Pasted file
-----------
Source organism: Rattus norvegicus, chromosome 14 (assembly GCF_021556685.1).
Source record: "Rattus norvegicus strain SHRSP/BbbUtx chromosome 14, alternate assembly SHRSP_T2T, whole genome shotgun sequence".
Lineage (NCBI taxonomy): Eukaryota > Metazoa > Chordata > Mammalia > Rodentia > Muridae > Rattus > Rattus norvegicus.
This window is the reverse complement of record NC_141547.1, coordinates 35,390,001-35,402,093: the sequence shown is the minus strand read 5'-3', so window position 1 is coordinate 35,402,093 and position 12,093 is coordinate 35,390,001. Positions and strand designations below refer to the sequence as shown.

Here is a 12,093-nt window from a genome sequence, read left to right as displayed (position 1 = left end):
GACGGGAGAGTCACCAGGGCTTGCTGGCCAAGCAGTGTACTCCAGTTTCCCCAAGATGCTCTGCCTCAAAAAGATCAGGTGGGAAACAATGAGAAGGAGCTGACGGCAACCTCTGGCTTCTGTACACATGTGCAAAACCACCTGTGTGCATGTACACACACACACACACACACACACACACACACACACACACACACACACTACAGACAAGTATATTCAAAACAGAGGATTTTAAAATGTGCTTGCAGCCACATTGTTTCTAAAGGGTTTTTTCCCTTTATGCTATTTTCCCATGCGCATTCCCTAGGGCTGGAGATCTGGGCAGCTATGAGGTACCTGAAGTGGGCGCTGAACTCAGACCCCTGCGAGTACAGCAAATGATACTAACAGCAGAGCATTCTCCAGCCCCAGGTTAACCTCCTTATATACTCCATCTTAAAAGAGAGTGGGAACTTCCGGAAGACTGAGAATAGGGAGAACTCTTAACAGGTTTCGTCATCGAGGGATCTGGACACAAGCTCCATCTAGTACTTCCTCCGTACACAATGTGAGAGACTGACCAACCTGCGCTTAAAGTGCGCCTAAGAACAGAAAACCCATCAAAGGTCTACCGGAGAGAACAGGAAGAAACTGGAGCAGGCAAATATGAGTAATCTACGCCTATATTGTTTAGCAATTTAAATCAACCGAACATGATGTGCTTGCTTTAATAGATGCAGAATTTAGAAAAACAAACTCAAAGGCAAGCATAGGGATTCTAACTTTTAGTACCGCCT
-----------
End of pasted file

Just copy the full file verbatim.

Source organism: Rattus norvegicus, chromosome 14 (assembly GCF_021556685.1).
Source record: "Rattus norvegicus strain SHRSP/BbbUtx chromosome 14, alternate assembly SHRSP_T2T, whole genome shotgun sequence".
Lineage (NCBI taxonomy): Eukaryota > Metazoa > Chordata > Mammalia > Rodentia > Muridae > Rattus > Rattus norvegicus.
This window is the reverse complement of record NC_141547.1, coordinates 35,390,001-35,402,093: the sequence shown is the minus strand read 5'-3', so window position 1 is coordinate 35,402,093 and position 12,093 is coordinate 35,390,001. Positions and strand designations below refer to the sequence as shown.

Here is a 12,093-nt window from a genome sequence, read left to right as displayed (position 1 = left end):
GACGGGAGAGTCACCAGGGCTTGCTGGCCAAGCAGTGTACTCCAGTTTCCCCAAGATGCTCTGCCTCAAAAAGATCAGGTGGGAAACAATGAGAAGGAGCTGACGGCAACCTCTGGCTTCTGTACACATGTGCAAAACCACCTGTGTGCATGTACACACACACACACACACACACACACACACACACACACACACACACACTACAGACAAGTATATTCAAAACAGAGGATTTTAAAATGTGCTTGCAGCCACATTGTTTCTAAAGGGTTTTTTCCCTTTATGCTATTTTCCCATGCGCATTCCCTAGGGCTGGAGATCTGGGCAGCTATGAGGTACCTGAAGTGGGCGCTGAACTCAGACCCCTGCGAGTACAGCAAATGATACTAACAGCAGAGCATTCTCCAGCCCCAGGTTAACCTCCTTATATACTCCATCTTAAAAGAGAGTGGGAACTTCCGGAAGACTGAGAATAGGGAGAACTCTTAACAGGTTTCGTCATCGAGGGATCTGGACACAAGCTCCATCTAGTACTTCCTCCGTACACAATGTGAGAGACTGACCAACCTGCGCTTAAAGTGCGCCTAAGAACAGAAAACCCATCAAAGGTCTACCGGAGAGAACAGGAAGAAACTGGAGCAGGCAAATATGAGTAATCTACGCCTATATTGTTTAGCAATTTAAATCAACCGAACATGATGTGCTTGCTTTAATAGATGCAGAATTTAGAAAAACAAACTCAAAGGCAAGCATAGGGATTCTAACTTTTAGTACCGCCT